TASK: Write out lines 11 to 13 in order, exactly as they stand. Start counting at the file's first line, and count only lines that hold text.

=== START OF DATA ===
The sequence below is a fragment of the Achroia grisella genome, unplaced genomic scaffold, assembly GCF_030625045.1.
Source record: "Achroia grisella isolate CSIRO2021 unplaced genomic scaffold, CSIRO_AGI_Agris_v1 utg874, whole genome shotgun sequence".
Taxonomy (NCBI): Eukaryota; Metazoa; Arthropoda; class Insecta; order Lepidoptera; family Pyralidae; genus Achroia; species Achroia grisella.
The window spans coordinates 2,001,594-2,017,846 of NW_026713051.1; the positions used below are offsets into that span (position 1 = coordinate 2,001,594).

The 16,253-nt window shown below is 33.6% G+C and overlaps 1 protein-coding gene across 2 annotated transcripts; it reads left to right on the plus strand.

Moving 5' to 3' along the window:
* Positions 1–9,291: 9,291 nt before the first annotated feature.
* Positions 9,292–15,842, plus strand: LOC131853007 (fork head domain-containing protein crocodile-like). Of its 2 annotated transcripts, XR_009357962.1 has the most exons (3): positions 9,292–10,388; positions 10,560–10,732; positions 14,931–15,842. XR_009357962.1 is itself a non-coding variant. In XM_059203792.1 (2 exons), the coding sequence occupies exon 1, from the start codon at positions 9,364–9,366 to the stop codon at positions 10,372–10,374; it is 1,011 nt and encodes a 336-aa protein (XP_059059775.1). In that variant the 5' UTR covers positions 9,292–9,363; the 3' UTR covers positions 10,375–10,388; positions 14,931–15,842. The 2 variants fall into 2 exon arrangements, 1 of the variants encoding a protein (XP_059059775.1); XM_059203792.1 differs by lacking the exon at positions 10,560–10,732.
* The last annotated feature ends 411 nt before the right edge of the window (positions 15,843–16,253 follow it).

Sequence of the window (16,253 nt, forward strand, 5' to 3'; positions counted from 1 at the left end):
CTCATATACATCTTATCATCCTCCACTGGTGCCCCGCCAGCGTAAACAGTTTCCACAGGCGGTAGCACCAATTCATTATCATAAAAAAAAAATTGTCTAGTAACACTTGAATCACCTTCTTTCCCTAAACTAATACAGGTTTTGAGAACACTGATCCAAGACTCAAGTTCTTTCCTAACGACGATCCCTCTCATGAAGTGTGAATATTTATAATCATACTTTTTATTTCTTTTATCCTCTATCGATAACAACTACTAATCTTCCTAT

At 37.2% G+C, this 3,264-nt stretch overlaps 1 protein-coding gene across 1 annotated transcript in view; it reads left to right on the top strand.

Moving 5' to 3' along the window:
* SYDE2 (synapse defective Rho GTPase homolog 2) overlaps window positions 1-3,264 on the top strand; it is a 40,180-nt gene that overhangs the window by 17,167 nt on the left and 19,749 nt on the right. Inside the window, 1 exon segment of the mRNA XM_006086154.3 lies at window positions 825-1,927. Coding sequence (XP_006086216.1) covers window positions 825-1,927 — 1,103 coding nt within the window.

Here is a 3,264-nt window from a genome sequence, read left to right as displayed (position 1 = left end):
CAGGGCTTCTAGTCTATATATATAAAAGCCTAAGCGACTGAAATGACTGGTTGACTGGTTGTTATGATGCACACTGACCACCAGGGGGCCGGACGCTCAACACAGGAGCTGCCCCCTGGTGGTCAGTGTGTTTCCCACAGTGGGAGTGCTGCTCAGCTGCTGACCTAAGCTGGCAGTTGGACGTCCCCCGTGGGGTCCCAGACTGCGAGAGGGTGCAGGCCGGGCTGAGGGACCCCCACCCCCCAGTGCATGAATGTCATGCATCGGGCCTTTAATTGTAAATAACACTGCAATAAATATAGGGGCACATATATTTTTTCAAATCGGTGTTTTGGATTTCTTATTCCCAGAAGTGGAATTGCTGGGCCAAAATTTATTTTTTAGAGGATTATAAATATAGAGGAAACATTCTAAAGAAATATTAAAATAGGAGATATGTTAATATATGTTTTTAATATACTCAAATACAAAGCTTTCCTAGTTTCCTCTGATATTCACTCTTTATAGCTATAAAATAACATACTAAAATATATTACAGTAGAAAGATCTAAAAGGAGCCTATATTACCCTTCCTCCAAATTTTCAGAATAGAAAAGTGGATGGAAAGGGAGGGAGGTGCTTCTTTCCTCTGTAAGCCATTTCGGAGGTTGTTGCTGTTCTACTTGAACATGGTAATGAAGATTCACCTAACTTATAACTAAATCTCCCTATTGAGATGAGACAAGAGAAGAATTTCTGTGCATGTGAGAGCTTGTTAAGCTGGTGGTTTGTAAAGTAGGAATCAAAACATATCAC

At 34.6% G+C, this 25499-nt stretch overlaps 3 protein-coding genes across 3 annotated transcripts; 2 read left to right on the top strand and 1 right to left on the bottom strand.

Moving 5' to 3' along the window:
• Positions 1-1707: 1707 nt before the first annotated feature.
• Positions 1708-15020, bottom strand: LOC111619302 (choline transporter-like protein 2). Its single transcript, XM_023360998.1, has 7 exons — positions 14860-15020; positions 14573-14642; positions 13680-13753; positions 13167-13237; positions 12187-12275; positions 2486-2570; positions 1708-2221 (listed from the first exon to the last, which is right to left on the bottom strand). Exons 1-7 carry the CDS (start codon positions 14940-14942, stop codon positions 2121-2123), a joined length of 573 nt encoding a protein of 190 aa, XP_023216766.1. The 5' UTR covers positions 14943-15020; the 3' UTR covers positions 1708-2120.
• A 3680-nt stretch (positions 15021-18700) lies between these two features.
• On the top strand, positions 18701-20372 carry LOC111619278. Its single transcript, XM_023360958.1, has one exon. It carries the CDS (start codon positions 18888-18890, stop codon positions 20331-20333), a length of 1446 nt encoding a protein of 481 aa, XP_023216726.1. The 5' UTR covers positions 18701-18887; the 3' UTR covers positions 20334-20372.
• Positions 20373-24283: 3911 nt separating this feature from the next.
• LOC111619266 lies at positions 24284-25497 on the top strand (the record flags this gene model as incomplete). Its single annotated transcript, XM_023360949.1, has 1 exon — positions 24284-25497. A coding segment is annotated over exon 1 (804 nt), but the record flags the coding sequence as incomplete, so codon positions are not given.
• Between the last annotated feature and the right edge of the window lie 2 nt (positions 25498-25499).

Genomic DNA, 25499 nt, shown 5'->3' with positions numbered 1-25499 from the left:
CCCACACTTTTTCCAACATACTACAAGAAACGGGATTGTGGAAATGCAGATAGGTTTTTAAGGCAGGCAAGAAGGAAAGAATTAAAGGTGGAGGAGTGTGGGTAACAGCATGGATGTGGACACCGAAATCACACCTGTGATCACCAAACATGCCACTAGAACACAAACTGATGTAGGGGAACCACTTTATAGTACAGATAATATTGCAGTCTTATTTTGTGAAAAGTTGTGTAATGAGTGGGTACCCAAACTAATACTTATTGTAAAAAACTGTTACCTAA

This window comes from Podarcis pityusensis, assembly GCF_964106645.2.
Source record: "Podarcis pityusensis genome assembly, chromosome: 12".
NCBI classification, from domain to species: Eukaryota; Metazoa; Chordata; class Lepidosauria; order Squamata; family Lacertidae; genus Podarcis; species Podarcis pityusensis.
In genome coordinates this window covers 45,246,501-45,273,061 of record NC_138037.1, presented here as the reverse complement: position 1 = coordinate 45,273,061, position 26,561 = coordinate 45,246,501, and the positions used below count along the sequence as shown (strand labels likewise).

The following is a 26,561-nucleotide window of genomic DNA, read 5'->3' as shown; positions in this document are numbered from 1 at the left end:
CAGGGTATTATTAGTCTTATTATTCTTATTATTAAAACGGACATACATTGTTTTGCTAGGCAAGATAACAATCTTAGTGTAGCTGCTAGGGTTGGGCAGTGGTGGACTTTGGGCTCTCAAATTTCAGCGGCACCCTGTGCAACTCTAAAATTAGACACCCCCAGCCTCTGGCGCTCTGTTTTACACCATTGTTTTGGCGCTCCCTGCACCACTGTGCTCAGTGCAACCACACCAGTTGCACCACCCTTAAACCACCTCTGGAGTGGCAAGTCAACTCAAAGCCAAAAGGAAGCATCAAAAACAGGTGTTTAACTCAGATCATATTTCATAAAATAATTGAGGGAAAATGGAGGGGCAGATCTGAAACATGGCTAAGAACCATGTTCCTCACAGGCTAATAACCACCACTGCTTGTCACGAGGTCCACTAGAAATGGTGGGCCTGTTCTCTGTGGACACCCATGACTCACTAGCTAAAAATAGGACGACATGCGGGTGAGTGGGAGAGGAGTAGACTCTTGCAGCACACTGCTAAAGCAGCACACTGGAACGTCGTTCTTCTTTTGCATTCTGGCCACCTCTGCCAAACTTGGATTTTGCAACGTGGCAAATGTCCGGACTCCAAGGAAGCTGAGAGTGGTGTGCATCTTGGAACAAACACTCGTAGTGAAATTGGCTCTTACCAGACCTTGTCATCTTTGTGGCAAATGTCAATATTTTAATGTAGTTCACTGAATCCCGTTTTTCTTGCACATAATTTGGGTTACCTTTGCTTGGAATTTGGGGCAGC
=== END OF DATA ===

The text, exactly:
CTCATATACATCTTATCATCCTCCACTGGTGCCCCGCCAGCGTAAACAGTTTCCACAGGCGGTAGCACCAATTCATTATCATAAAAAAAAAATTGTCTAGTAACACTTGAATCACCTTCTTTCCCTAAACTAATACAGGTTTTGAGAACACTGATCCAAGACTCAAGTTCTTTCCTAACGACGATCCCTCTCATGAAGTGTGAATATTTATAATCATACTTTTTATTTCTTTTATCCTCTATCGATAACAACTACTAATCTTCCTAT

At 37.2% G+C, this 3,264-nt stretch overlaps 1 protein-coding gene across 1 annotated transcript in view; it reads left to right on the top strand.

Moving 5' to 3' along the window: